Elizabeth Watson

I can often be seen lingering by the Berkeley salad station, sprinkling my plate with freshly ground pepper. To be real, my dinner plate looks like a culinary experience on most nights, so much so that I have had people approach me and ask, “How did you do that?” 

The formidable Yale Dining plates (designed for football athletes, I’m sure) have no bounds. Once filled, they look about as colorful and coordinated as an ever-growing online shopping cart. One of the ways to appreciate the Yale dining hall is to see the variety of experience; to be grateful for the varied mouths and diets it can feed. Many students who have adopted vegetarianism (or have retired, following the anemia warning) form volcanic salads erupting in a grilled carrot turnip medley, oozing red pepper hummus lava and shards of pita chip. Others, though, are more simple: my friend Hannah’s plate has merely token vegetables, and features instead a few slices of cheese pizza topped with a half-eaten cupcake. 

It is in these moments that Hannah stares perplexed at my Michelin-star plate with a mixture of second-hand embarrassment and envy. I simply continue to drizzle Balsamic glaze.

I am Yale Dining’s biggest fan. I wake up every morning to a life lesson from Annette, perfectly soft-boiled eggs and a mezze bar that looks like a game of Tetris. What more could a girl want? Nothing, except perhaps the all-natural peanut butter jar I carry around in my backpack every day. (No, seriously). 

So let me tell you how to make Yale’s dining halls the best underrated dining experience in New Haven.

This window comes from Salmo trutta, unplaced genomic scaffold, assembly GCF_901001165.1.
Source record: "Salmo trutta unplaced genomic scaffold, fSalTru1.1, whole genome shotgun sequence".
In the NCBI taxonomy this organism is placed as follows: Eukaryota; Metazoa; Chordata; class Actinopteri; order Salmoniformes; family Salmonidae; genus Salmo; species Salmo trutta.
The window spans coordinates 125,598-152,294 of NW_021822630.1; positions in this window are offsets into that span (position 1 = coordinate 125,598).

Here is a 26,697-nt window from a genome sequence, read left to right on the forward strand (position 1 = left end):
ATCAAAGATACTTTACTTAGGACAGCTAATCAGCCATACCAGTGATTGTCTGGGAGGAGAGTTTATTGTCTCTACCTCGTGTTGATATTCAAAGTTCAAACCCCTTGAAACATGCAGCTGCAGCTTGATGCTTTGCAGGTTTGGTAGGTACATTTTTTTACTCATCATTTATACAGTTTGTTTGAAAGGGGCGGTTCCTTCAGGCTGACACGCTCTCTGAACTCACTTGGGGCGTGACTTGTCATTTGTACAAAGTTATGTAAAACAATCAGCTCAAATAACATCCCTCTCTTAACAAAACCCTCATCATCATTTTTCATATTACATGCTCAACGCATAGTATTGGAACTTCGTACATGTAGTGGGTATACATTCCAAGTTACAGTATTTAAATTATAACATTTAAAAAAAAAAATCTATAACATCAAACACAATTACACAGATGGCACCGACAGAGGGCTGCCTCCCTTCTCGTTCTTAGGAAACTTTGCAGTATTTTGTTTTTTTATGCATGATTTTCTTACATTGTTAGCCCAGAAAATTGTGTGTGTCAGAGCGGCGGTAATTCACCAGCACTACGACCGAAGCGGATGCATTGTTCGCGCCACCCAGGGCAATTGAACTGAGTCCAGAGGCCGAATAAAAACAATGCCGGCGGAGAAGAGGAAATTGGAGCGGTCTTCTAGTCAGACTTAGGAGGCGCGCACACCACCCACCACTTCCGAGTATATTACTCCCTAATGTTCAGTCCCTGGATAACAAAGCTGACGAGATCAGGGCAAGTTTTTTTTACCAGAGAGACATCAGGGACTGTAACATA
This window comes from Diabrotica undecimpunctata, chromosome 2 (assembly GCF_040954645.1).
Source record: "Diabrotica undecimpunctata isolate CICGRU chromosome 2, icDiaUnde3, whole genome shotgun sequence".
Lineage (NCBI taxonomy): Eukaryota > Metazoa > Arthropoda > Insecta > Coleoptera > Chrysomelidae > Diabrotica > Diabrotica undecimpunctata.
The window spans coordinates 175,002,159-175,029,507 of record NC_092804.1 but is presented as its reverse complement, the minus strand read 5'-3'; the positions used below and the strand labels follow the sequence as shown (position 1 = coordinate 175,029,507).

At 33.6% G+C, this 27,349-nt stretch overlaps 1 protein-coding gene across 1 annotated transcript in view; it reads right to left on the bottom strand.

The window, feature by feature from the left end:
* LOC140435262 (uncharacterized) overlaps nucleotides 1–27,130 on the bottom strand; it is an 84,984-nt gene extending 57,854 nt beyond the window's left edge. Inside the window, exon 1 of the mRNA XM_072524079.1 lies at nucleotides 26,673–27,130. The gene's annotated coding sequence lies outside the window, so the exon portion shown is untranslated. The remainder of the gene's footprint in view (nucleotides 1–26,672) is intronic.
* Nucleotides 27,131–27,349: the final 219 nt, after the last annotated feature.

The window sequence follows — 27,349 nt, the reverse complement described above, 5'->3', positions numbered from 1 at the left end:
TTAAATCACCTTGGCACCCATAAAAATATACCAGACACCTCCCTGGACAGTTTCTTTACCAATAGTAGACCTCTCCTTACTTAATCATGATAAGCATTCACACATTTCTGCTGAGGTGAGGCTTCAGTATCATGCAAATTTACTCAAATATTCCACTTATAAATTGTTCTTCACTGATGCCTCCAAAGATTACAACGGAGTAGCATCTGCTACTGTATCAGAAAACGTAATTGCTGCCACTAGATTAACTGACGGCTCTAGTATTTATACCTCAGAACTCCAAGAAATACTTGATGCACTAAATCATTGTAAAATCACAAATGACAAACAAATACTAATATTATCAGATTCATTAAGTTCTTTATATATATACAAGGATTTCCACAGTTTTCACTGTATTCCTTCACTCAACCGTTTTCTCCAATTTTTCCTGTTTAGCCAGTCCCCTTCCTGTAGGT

First, take advantage of the little things: sliced almonds or walnuts, the pickled pink onions and banana peppers, figs in the brussels sprouts salad and, obviously, fresh-ground black pepper. I dust a little table salt onto the rocky road brownies and — brace yourself — to the cantaloupe. I also, now this is basic, slice the apple (it’s difficult but doable with the dining hall knives) before I dip it into peanut butter to avoid this look

Second, politely ask the grill staff to add sautéed onions to your burger. Game changer.

Third, take advantage of your flexibility in the mornings. On occasion, I purchase fresh berries to top my overnight oats, acknowledging the risk they go moldy in our MicroFridge. (Orange gunk has pooled in the bottom drawer of said fridge, having escaped from a carrot and ginger juice that doesn’t belong to anyone in my suite.)

Finally, plating. Don’t underestimate the bowl — it transports you to sweetgreen, I promise. I pair items carefully and take care to avoid the serving spoon drippings. We’re lucky to have the ability to choose from multiple cuisines simultaneously — particularly those in Morse and Stiles — but that doesn’t mean mussels need to sit on the saffron chickpea stew with tzatziki.

Honestly, a good dining hall experience comes down to having no shame in keeping a little paprika or Italian herbs seasoning shaker in one’s backpack and leaning into the absurd amount of olive oil we consume

And, remembering that Yale Dining is truly remarkable food for a college campus.